Rex Orange County fans are more familiar with tunnel vision than most, though not literally.
The singer’s lighthearted storytelling and candid discussion of personal struggles create a feeling that Rex is only speaking to you — the listener — and nobody else. On January 10, at the Shrine Auditorium in L.A., over 6,000 fans all felt their own intimate connection to Rex, seemingly alone with the singer despite being surrounded by other young adults and teens.
Rex has come a long way in a short time after catapulting into the spotlight as a feature on Tyler, the Creator’s 2017 album “Flower Boy.” The multi-instrumentalist and singer released his third album, “Pony,” in November 2019, blending indie-pop, R&B, and jazz influences more effortlessly than ever before.
Rex refined his performance of his latest album over a handful of shows in the UK before bringing The Pony Tour to North America, and the mastery showed. The show began with the fast-paced “10/10” to prime the audience for the whirlwind of emotions they were set to endure for the next ninety minutes.
“Laser Lights” and “Face to Face” were performed with little hesitation from Rex and his live band, two feel-good songs that allowed fans to settled into their spots until “Television/So Far Gone,” which quickly reignited the room’s energy. Everyone immediately jumped to their feet, swept up by the frenetic atmosphere created from the booming horns and drums while Rex juggled singing and frantically banging keys on the piano.
After the song’s climax, the audience got a rest with “Stressed Out” and “Pluto Projector,” quickly engaging their sentimental side. The audience accompanied Rex as he crooned, “I’m still a boy inside my thoughts/am I meant to understand my faults?,” as the young adults in attendance obviously able to channel their own feelings of confusion and introspection.
The crowd’s palpable energy was expressed to Rex by someone screaming about his birthday, to which Rex encouraged the entire audience to wish him a happy birthday in response. That guy’s birthday was surely more memorable after being acknowledged by the singer, but the entire audience felt the mutual affection between the artist and his listeners.
Midway through the song, the curtain dropped in front of the live band, further increasing the intimacy of the show. “Looks like it’s just you and me now,” Rex said as he sat down at his piano to play “Every Way.”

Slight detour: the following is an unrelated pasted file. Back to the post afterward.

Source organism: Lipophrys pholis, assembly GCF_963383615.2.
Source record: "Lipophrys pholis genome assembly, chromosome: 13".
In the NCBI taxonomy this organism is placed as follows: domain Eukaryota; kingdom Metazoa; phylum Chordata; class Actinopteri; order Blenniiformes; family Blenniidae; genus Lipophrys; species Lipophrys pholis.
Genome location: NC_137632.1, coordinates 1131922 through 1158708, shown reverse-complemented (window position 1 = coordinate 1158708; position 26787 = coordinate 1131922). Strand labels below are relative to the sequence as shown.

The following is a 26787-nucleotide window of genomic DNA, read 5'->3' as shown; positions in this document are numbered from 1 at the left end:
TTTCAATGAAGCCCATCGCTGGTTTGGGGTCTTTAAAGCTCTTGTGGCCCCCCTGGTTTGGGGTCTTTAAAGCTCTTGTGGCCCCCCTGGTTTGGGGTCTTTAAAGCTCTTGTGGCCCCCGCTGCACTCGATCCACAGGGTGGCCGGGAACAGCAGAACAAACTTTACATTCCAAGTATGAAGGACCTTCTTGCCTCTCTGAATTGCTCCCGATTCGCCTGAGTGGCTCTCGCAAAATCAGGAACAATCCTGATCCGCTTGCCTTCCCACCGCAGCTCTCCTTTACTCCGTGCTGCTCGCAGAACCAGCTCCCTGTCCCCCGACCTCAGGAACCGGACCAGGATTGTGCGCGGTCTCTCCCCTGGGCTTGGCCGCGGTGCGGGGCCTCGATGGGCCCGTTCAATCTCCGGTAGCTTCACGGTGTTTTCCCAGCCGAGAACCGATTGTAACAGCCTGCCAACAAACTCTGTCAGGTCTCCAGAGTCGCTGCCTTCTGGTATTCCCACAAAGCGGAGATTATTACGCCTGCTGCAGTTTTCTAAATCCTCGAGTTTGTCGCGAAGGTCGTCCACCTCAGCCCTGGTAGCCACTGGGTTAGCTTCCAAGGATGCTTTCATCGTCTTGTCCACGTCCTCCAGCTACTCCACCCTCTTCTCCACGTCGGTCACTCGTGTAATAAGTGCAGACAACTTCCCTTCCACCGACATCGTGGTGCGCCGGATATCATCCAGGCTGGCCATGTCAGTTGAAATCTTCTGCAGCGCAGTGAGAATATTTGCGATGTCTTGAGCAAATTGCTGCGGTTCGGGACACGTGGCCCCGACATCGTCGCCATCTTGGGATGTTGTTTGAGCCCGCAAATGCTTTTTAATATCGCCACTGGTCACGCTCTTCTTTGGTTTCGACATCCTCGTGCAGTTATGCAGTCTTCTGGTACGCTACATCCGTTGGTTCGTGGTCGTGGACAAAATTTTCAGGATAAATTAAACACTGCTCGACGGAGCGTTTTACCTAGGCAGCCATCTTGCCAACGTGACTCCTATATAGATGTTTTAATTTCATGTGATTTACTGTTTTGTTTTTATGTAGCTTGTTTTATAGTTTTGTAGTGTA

With the stage covered in grass and flowers, he performed stripped-down renditions of some emotional songs, using only his piano and guitar as accompaniment. He continued an ongoing tradition of performing a cover during this portion of the show, this time choosing Grease’s “Hopelessly Devoted to You.” The heartbroken lyrics seamlessly fit beside his original work, advancing the flow of the show nicely.
After a few more tracks performed solo, the curtain was lifted to reveal the band in front of a new background, a large silver pony surrounded by colorful disco balls and a starry space landscape as background.
Together, they played “Never Had the Balls,” which increased the energy and got the crowd back on their feet. As if in celebration of the new stage design, confetti exploded over the crowd as Rex stared into it, stroking his mustache contemplatively.
“It Gets Better” was played shortly after, to which the crowd continued their dancing. Mikey Alfred, the founder of Illegal Civilization skate crew, was even spotted grooving in his front-row seat.
“Look at us now, I’m proud of you,” Rex sang out, as if congratulating the crowd for enduring the emotional roller coaster of the past hour.
Towards the end of the show, Rex asked the audience to put their phones away.
“I feel like if nobody films then this can be our little moment forever,” he said before starting “Best Friend.”
With all eyes fixed on the stage and the loved ones around them, the moment truly seemed to last forever. Surely, many left the Shrine feeling like they knew both Rex and their own feelings slightly better than before- meaning Rex’s music has done its job correctly.